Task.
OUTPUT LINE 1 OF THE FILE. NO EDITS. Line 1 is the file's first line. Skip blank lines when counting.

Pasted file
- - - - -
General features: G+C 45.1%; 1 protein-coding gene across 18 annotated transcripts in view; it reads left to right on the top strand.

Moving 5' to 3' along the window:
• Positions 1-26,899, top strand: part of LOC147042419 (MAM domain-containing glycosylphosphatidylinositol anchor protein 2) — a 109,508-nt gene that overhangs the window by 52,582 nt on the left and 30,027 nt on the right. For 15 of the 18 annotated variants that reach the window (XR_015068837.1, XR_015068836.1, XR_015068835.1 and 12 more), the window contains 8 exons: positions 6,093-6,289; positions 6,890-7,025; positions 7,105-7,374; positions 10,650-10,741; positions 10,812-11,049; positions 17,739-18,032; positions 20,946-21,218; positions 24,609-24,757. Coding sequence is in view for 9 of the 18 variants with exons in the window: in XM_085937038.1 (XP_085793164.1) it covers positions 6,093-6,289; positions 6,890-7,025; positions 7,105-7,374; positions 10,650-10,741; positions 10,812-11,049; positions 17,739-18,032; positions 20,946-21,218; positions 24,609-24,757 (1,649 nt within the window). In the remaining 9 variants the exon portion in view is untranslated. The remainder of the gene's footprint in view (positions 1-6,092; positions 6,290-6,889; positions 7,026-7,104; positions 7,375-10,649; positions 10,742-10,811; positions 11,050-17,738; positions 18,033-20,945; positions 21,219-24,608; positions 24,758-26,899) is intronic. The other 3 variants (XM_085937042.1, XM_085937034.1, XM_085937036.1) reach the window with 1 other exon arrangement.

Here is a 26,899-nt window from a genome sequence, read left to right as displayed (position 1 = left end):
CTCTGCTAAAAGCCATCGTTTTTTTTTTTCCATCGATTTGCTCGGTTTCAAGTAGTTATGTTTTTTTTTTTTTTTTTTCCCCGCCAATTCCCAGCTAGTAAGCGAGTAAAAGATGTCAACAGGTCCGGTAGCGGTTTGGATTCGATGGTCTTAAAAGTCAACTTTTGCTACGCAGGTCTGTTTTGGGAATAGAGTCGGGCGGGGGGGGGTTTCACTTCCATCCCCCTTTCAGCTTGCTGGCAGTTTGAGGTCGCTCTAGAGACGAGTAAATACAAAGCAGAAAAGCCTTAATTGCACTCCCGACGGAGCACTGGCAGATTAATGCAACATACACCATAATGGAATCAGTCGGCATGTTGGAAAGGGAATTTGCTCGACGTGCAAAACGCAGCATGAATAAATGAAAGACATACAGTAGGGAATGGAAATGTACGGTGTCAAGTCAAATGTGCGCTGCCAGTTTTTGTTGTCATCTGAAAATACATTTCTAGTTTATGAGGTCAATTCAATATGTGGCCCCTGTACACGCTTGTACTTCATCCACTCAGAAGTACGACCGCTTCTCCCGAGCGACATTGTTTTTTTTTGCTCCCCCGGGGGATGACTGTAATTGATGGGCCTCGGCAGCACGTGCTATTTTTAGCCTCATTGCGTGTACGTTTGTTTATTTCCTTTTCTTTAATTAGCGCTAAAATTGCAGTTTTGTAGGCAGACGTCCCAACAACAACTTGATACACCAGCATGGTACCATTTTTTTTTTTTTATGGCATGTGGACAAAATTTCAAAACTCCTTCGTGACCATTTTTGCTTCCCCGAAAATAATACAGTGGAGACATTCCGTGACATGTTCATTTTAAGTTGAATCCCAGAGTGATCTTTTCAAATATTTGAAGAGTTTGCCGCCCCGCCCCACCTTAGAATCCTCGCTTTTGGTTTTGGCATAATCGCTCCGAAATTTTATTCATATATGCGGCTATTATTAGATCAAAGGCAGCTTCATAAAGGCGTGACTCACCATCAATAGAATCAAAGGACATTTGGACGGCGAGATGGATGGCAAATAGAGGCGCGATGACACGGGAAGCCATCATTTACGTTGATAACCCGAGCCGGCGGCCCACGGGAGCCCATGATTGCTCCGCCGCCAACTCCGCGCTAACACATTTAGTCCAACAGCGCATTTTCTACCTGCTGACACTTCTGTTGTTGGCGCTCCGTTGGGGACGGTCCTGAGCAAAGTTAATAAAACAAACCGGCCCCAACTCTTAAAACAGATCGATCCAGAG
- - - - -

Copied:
General features: G+C 45.1%; 1 protein-coding gene across 18 annotated transcripts in view; it reads left to right on the top strand.